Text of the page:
Cyanide. What’s it good for? Hydrogen cyanide is used in quite a few chemical processes as a feed stock. One of the chemical processes is used to make another chemical called methyl methacrylate (MMA), used in acrylic paints and in plastics like Plexiglass. My chemical plant made MMA as well, but that’s a story for another day. The other main use of cyanide was to make sodium cyanide, which is used in the mining of precious metals. Sodium cyanide solutions are able to leach small concentrations of gold, silver, and other precious metals out of ore, allowing it to be concentrated and extracted into product. Our plant produced sodium cyanide as well as HCN. Some HCN is shipped to other locations for use. When it was shipped, the tank cars that contained it were painted in a distinctive manner. They had red stripes on them – one that circled the car lengthwise, and one that circled the circumference of the car, forming a cross on both sides of the car where the stripes collided. These cars were called candy stripers in the trade.


Hydrogen cyanide is produced when ammonia, natural gas, and air are heated and passed over a platinum – rhodium gauze mesh. The off-gases are then absorbed, and the cyanide produced is concentrated and purified. At our plant, HCN was stored in tanks surrounded by dikes. One of our safety features was flare guns mounted on posts throughout the tank farm. If the worst happened, and liquid cyanide were to leak out onto the surface of the dike, folks were instructed to fire a flare gun and set the liquid on fire. HCN is volatile (78ºF boiling point), but the vapor will not explode. Instead, it will undergo a deflagration where the combustion wave front is slower than the speed of sound. Other gases like methane will explode, where the combustion wave front is faster than the speed of sound, which causes the pressure wave that creates damage in an explosion. So for HCN, it is much better to let it burn and eliminate the toxic vapors evaporating from the liquid surface.


One day in 1979, I was out at the plant on a Saturday. I remember that Dr. Jenks was there on that day as well, and he invited me into his office. Dr. Jenks was one of those older generation chemists who knew everything about the chemistry and processes. He had a wooden box in his office, about 18″ on the narrow sides, and about 10′ long. In that box was the replacement platinum/ rhodium gauze for the catalyst change. At that time, when precious metal prices were at a 30 year high, his office held about 2 million dollars in platinum and rhodium. I was impressed.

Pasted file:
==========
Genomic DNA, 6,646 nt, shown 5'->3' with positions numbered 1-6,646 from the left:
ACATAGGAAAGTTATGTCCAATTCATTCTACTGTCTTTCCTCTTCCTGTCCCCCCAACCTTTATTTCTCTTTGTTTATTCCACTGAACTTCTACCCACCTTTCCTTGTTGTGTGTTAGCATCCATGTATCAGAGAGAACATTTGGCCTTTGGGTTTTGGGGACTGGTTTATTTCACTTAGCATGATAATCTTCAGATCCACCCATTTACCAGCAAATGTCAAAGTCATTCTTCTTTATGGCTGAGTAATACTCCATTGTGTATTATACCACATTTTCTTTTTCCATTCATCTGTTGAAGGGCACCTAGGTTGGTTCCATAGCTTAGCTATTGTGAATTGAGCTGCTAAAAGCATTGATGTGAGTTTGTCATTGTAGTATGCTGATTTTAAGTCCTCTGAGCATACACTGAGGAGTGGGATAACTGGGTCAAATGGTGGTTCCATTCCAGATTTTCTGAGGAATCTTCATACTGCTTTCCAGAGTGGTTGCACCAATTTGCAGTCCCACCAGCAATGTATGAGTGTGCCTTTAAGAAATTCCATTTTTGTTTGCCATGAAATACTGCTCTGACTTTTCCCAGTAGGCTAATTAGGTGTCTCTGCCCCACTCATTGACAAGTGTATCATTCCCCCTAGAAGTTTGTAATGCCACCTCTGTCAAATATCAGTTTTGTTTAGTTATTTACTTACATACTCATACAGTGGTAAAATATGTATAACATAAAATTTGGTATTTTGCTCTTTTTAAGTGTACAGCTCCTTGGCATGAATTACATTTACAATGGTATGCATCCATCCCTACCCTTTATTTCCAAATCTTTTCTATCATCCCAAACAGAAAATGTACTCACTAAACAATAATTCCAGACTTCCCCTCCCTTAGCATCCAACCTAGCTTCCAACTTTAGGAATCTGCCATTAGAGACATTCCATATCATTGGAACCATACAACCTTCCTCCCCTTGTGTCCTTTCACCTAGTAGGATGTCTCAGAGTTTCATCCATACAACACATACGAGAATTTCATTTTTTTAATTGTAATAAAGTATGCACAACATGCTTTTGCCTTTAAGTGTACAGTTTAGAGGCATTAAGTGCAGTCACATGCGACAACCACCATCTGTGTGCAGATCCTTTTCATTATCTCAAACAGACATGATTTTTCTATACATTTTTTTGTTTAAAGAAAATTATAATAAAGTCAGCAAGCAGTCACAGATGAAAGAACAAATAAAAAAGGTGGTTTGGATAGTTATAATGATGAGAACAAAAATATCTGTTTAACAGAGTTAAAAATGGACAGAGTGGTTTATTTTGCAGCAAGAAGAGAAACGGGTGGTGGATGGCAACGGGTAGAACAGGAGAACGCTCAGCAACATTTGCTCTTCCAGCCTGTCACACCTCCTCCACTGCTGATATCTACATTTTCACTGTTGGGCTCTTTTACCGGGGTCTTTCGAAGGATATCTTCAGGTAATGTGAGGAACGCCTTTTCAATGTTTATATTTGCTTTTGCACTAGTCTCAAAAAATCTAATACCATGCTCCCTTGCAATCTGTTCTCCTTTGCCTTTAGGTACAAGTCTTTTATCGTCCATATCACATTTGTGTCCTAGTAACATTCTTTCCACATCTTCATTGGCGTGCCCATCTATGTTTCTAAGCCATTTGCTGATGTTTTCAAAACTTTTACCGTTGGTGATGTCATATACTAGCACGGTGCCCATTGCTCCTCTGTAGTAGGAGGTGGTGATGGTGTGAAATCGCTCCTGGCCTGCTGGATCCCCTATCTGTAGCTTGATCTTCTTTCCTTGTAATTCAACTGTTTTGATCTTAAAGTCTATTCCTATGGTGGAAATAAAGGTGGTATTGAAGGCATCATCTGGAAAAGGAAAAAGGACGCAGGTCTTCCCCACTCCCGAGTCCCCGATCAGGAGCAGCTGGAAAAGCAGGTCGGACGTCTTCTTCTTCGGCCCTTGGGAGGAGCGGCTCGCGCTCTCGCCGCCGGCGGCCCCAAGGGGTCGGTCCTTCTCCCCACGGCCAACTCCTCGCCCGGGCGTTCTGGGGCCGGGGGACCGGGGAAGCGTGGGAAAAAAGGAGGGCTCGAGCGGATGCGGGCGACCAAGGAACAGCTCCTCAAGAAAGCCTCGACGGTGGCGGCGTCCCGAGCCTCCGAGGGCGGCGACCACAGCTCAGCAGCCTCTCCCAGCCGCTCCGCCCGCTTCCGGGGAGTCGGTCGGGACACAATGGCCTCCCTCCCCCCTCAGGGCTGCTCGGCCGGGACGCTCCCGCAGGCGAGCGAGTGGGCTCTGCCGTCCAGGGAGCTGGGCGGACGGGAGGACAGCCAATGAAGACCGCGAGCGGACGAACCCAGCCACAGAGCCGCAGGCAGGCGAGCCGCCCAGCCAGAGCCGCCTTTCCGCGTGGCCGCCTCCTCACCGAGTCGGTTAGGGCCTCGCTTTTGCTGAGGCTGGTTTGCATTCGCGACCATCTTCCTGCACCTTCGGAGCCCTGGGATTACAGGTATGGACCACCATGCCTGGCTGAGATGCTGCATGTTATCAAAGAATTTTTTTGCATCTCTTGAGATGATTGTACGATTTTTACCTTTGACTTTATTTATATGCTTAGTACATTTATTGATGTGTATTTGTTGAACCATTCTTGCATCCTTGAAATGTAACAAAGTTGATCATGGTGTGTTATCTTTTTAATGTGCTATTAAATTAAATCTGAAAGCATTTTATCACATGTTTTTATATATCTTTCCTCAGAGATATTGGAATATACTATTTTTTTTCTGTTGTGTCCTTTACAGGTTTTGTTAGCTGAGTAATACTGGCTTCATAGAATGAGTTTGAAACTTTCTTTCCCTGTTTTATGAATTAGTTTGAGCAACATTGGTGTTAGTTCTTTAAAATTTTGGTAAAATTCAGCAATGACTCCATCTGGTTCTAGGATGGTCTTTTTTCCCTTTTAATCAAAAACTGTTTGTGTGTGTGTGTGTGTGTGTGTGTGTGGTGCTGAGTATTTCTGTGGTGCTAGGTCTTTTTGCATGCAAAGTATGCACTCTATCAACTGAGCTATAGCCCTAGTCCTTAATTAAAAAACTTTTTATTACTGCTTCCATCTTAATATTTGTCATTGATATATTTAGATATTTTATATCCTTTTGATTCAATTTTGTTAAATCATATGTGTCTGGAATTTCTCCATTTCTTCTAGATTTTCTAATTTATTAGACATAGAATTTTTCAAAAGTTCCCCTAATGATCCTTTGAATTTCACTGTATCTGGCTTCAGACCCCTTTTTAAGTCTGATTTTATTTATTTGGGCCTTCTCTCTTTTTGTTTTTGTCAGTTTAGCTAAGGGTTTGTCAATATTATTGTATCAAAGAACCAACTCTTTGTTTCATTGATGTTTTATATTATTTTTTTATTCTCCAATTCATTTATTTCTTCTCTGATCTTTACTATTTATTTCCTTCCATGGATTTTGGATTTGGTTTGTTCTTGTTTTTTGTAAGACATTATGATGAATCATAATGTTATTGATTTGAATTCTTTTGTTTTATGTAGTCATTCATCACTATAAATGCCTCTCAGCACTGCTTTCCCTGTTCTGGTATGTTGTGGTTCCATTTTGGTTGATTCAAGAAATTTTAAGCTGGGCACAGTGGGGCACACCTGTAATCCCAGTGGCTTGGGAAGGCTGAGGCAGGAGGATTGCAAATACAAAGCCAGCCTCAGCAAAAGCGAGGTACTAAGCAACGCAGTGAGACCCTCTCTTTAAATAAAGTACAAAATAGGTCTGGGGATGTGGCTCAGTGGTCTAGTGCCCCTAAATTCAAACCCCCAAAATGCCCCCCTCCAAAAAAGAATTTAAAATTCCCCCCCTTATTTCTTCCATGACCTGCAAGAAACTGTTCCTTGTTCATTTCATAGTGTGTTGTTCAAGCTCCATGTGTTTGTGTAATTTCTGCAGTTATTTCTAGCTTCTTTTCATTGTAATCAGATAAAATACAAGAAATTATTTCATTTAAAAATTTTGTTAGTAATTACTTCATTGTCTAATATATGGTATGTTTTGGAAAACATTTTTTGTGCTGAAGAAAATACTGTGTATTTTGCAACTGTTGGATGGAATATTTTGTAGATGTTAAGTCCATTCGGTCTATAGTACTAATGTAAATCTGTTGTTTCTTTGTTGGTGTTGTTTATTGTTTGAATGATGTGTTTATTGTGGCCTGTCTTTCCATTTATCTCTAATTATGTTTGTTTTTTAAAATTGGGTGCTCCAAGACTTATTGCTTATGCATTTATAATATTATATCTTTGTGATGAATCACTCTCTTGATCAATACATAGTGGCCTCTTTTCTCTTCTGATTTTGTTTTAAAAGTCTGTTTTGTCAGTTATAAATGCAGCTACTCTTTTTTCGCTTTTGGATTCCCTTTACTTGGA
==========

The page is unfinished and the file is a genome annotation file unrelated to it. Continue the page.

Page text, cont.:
My main job in manufacturing support was in the waste treatment process. As you can imagine, the waste water from these cyanide processes needed special treatment and segregation from other waste water. The “state of the art” water collection system consisted of cypress lined trenches, with cypress boards covering the top. This ran downhill to the bottom of the plant, where we had the Trade Waste water treatment facility. Waste water came into a collection point, where sodium hydroxide was added to make sure that the water was basic. If cyanide ions were in an acidic solution, cyanide vapor would be released above the solution, and that is not a good thing. So once the pH was adjusted to make the waste basic, then it would be mixed with liquid chlorine. Our plant produced sodium metal and liquid chlorine, so we had only to send the chlorine down a pipe to the water treatment plant, and mix it in with the waste water. When the chlorine hit the basic water, it produced chlorine bleach solution (sodium hypochlorite). Bleach attacks the cyanide and converts it to a non-toxic degradation product. To ensure that the reaction took place, after treatment the water was diverted into what were called 8-hour ponds. These ponds were on either side of the treatment building, and were unlined ponds where the water was held until the reaction was complete. Then the water was released into a baffled chamber called the one hour pond where it was analyzed to make sure that all of the cyanide was destroyed, and after the last test, the water was combined with the other sewer waste and went into the City of Memphis sewage treatment system. Unfortunately at the time, our interceptor sewer did not hook up to the sewage treatment system, and the water along with all of the domestic wastewater was discharged directly into the Mississippi River. Environmental protection has definitely improved in the 40 years since I was working in this process.